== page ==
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Thread: I Gotti Style

  1. #1

    I Gotti Style


    August 4, 2004 -- It was an offer I couldn't refuse. When it comes to me and fashion, the key word is fuggedaboutit. The only style I've ever copped was grunge - and it was by accident.
    So when The Post sent me to get a Gotti-style makeover, I had a long way to go.

    To get the boys' inimitable "tape up" 'do, I headed straight to the source: Roman's Barber Shop in Westbury, L.I., where Frank, Carmine and John stop in weekly.

    As luck would have it, Carmine himself was in the chair when I arrived with stylists in tow, while Frank hung out with a bunch of pals. Told what we were up to, they eyed me skeptically.

    "You?" said one. "How old are you?"

    While I was getting my haircut, Frank looked over the wardrobe possibilities we'd picked up at the Manhasset Macy's, and gave a Gotti thumbs-up to a red velour Sean John track suit. "You did good," he said. "That's hot."

    Once Frank was done, it was my turn to meet the expert hands of owner Roman Yusupov. "You gonna look different when you leave, don't worry about that," he said.

    First came a flurry of scissors, then Yusupov scooped his hands into a bucket of pink gel and went to work, shaping my hair into a spiky crown.

    To complete the look, I ducked into the back to change into full Gotti-style finery: the track suit, a black Alfani T-shirt, some blinding white Reeboks and a faux-gold and diamond cross we'd bought for $35 in Times Square.

    The verdict? The Gotti boys had left by then, but I got the good word from a few locals waiting for cuts.

    "Looks good," said one, allowing that he had the same track suit.

    Mark Yusupov and Alex Muratov of Roman's were likewise impressed.

    "This is you," said Yusupov. "This is the cool you."

    "This is your look," Muratov agreed. "The ladies will dig you."

    Back home in Park Slope, where organically grown hemp outsells red velour by a healthy margin, it might be a tougher sell.

    Whatever the reaction,when it's time to hit the LIE and chill Gotti-style, my track suit will be waiting.

  2. #2

    The Gotti Look Is Popular


    August 4, 2004 -- AH, the Gotti boys: those artfully arched eyebrows, deep tans and piercing blue contact lenses. But mostly, oh - that hair.
    The well-gelled manes of the three Gotti Agnello brothers - "Dapper Don'' John Gotti's grandsons - are the main attraction in "Growing Up Gotti," A&E's new reality show, where next week's plot point revolves around ... hair gel.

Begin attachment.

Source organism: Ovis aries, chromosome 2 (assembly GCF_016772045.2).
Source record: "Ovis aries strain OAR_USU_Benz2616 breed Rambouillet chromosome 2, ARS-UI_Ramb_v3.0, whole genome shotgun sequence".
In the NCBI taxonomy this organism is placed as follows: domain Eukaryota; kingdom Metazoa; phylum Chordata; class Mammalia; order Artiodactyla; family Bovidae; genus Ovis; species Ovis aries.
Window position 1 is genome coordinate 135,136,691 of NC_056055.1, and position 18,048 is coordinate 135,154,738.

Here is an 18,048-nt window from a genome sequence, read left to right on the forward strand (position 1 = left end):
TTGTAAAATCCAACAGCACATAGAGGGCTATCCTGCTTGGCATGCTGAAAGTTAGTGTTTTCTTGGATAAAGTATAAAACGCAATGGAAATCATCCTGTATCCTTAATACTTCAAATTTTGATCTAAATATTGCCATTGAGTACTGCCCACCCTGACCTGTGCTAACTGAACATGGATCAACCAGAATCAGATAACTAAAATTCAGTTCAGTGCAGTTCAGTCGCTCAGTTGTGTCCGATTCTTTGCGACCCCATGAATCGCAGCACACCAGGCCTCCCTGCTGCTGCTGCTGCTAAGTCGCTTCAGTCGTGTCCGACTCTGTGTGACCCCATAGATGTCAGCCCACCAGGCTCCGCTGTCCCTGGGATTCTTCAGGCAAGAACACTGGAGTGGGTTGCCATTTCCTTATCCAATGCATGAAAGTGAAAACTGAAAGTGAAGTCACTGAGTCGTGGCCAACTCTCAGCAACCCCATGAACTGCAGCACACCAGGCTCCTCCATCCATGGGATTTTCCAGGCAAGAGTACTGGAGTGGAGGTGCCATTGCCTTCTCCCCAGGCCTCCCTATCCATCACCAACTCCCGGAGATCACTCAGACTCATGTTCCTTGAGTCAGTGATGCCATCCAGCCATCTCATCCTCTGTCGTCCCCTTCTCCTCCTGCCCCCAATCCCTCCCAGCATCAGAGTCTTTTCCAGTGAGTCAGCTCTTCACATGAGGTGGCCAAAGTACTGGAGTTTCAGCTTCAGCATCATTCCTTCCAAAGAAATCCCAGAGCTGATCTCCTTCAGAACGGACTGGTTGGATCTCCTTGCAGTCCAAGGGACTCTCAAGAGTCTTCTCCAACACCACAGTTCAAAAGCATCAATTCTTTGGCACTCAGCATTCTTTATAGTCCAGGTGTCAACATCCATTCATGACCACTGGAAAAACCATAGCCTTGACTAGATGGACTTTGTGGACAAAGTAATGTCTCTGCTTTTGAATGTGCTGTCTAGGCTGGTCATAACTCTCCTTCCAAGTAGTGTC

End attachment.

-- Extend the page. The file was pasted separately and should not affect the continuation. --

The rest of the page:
And it's no surprise: The goo is the glue that holds their distinctly Long Island look together - that, and the souped-up BMW's, Nextel i860 cell phones, Diesel jeans and Nike Shox.

    Gel alone can't be blamed for the gravity-defying "tape up" - a look that's part Wolverine, part spike, mostly attitude and utterly Gotti.

    But not exclusively Gotti.

    Turns out, a steady stream of locals converge daily on Roman's Barber Shop and wireless store in Westbury, to get the same look as Victoria Gotti's boys - John, 17; Frank, 14, and Carmine, 18.

    Frank and Carm - all three stop in twice a week for touch-ups - were there yesterday, in fact, piling into the old-time barber chair as Roman Yusupov spritzed, cut, thinned and gelled.

    "I invented it about four years ago," Yusupov said, modestly. "The boys like it. Shaving the back and front of the hair makes it clean-cut, gives it a spikier look."

    "You go to a club on Long Island and everyone looks the same, everyone has the same hairstyle," said the barber's brother, Mike Yusubov, a.k.a. Dr. Wireless (he sells cellphones on the other side of the store).

    Many contend it's John Gotti's grandsons who gave the look its cachet.

    "Carmine was one of the first people to get the blowout spiked haircut," said Chris Stasi, 18, a longtime pal of Carm's. Stasi's hair was spikey, too, even after a hard day of construction work.

    Hard to say what the Dapper Don, who had his locks styled at Vito's barbershop in Queens, might have made of all that gel - Ice Styling Glue, at $12 a bottle.

    The cut itself also costs $12, but the Gotti boys typically pony up $20 tips. Yesterday, Frank arrived in a DKNY sleeveless shirt and white Reeboks, his thick mane of hair sticking up and over a white tennis band (he took it off for the cut).

    It's an outfit his dapper grandfather - who had a hankering for silk ties, handmade shoes and Brioni suits - would have disdained.

    Frank sat in the chair, puckered his lips and threw the mirror a kiss while Roman put the final touches on his hair.

    "It's beautiful, the show," his barber said later. "It's funny. They grew up under my eyes. They first came here five years ago, and they come two or three times a week. They're good kids. They buy hair gel, they spend money."

    Yes, but what about all the fighting?

    "They're kids," he shrugged.

    After Carmine had his tape up - no gel - he jammed a white Yankees baseball cap on his head and growled, "My hair's a mess."

    Then he slunk out.

  3. #3
    I read that today that guy looked ridicilious

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